"Magnificent, Walt," I said. "Surely it's worth about a hundred pounds.?"

"Got two of them at an Auction Sale for six pounds. No one else made a bid for them. Please arrange to take it away as soon as possible."

"Surely" I said. I shook his hand warmly. "Think of all the fanzines I can publish now, with stories about the members of Irish Fandom." And with that his air of bonhomie disappeared and was replaced by a frown. He and the other members of IF were somewhat miffed at the many stories I wrote about them in other fanzines, but he realised he had taken an irrevocable step. (I'm reminded of a pertinent quote from a contemporary article by a member of Irish Fandom: "Berry writes up everything. I did have the idea of shouting 'copyright' in a loud voice if anything of interest took place at an Irish Fandom meeting. But John, sensing that his supply of material was being imperilled only shook his head and retired to a corner to decide his countermove ... It was devastatingly simple. He now writes everything before it happens.")

Back in my fanac den, I examined the duper. Naturally, for merely three pounds it obviously had to be flawed, but I soon discovered the requisite deft manipulations to make it function properly, enabling me to eventually produce ninety fannish publications in the next few years, all due to Walt Willis's extreme thoughtfulness.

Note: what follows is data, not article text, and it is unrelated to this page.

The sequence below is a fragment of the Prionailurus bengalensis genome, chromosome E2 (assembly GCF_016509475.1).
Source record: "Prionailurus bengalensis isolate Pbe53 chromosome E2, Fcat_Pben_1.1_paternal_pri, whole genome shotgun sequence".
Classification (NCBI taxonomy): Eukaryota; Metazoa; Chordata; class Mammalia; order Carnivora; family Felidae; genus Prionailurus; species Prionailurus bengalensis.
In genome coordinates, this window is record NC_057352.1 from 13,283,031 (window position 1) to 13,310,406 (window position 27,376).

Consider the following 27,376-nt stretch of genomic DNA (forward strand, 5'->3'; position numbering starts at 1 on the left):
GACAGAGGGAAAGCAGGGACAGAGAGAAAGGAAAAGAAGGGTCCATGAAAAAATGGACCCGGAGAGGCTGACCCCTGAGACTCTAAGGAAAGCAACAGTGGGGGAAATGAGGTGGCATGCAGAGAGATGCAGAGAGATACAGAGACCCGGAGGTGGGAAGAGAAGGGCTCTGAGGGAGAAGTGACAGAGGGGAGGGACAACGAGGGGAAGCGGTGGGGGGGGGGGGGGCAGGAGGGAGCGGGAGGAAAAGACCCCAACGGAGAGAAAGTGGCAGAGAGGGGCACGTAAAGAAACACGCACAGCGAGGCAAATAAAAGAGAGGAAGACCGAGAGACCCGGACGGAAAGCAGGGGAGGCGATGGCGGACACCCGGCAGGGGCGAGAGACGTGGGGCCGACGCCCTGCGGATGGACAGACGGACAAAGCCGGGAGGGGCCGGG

# # # #

I used to attend Irish Fandom meetings early, before anyone else arrived, so that I could really get to know Walt Willis, and bask in his wit and fannish knowledge. He had discovered me, and I told him that I had used, as a basis for my exaggerated humour, the style he had used in his early works. We talked about the many BNFs who had visited 170, and also the other members of IF. Not once did he say anything critical or detrimental about any of them, but always praised their diverse skills and personalities. He was of course particularly fond of James and Peggy White, Bob and Sadie Shaw and George Charters, and he was really delighted when Bob and Sadie stayed at 170 for a few weeks before emigrating to Canada.

I cannot state too highly that he was a particularly nice man. He was, as the secular cliche goes, "slow to chide and swift to bless." Actually, he was always quite modest about his prolific career in fandom: his famous fanzines Slant and Hyphen, his many-times reprinted The Enchanted Duplicator (co-written with Bob Shaw), and other notable fannish publications. He also appeared in lettercols for almost fifty years, always making salient points, working on the premise that if a fan sent a fanzine to him, he was duty bound to respond. It is so terribly sad that he was very seriously ill for such a long time. He had never caused anyone any pain or suffering, and yet he suffered himself.

He was a Great Man, a Great Fan, the ultimate BNF. I feel privileged to have known him, and to say that he counted me as a friend.

All illustrations by Diana Harlan Stein